Thursday, September 5, 2013

Active-Traumatic Stress Disorder

                One of my favorite activities in writing is the research I do for the next story or novel.  Two weeks ago I realized the NaNoWriMo (National Novel Writing Month) was fast approaching.  I decided my novel project for November would be my story about a young girl left for dead after watching her best friend killed by raiders.  Eventually, she will befriend a falcon.  To begin, I checked out a falconry book from the library and bought a book about PTSD.  The latter is a topic near and dear to my heart since my husband and many friends have been to the warzones in both Iraq and Afghanistan.

                In my readings, I came across some interesting information.  As a wife, the first two years after my husband returned from Iraq were tough.  Reading other stories, our story is a picnic, but it still wasn’t easy.  My husband returned different.  Yes, the basics of his personality remained the same: Catholic, husband, father, and soldier.  However, his personality became rougher, he smiled less, and socializing no longer was a priority.  I, being an introvert, miss the socializing of the past and his consistency in smiling.  Also, he has stretches of extreme tunnel vision that drive me crazy.  For the most part, all our energy went into finding a new normal for him.  We both went to counseling and have structured a new life which has more bumps in the road, but usually they are more manageable.

                In Surviving the Shadows: A Journey of Hope into Post-Traumatic Stress by Bob Delaney, he extends his topic to the spouses of individuals with PTSD.  The spouses of soldiers experience “another form of PTSD on a different level-something I describe as Active-Traumatic Stress Disorder (ATSD).  The circumstances that trigger the trauma in ATSD…unfolds with anxiety on the home front, but the impact on a person’s body chemistry may be the same.”  This anxiety remains after the spouse returns home as the adjustment process begins and the PTSD needs to be dealt with.  In my case, I lived with anxiety for about three years.  I still feel it from time to time.  I am sure my kids felt all of this as well though we tried to shelter them.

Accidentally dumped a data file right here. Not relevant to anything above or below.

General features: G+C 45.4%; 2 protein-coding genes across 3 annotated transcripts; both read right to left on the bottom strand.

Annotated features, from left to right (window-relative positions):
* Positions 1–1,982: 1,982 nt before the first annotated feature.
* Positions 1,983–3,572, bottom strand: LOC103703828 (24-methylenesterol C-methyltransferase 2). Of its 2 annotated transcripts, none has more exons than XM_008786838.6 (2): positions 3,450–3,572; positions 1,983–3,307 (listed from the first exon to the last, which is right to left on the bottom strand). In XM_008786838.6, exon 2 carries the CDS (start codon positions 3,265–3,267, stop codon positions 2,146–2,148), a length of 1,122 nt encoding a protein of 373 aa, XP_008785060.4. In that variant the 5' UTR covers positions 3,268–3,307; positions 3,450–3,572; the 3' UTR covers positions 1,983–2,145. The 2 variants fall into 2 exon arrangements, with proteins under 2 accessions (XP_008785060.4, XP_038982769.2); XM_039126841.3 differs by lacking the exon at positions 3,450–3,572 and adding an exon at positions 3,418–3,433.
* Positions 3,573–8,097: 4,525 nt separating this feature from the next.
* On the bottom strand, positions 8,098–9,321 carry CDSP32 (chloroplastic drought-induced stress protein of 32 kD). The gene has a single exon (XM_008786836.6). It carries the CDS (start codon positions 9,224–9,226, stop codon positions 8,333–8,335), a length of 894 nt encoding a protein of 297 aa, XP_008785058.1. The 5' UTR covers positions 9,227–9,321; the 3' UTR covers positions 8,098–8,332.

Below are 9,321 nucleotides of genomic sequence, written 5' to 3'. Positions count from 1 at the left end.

Putting a name to my experience felt really good.  Seeing a person speak in such a way helped validate all the feelings I had and still feel.  The spouse that Bob interviewed for this section of the book stated, “’But I’ll never be the same Mary.’”  I relate so much to this sentiment.  I will never be the same Lisa.  Some people realize this about my husband, but even fewer realize or understand that about me.  While going through all the anxiety, many people criticized me in the way I survived.  With that, I became more of an introvert and trust people far less then in my younger years.

                The military, government, and television are working very hard to educate others about PTSD in our returning soldiers.  I am happy to see that this understanding is extending to all citizens who go through traumatic experiences in the civilian world.  I challenge all of you to broaden this understanding to the immediate family members who live with people with PTSD.  We change as well or we don’t succeed in the relationships.  I believe a lot of the time the spouses change in the same way.  Most days, I am okay with that.  Other days are a bit rougher.  Now I know it is normal.

                The information will help in my writing.  My character at the beginning of the book still lives at home with her parents and younger siblings.  I will write about her PTSD, but now I will also write about the ATSD that the family will experience especially her mother.  My prayer is that I will do both justice.

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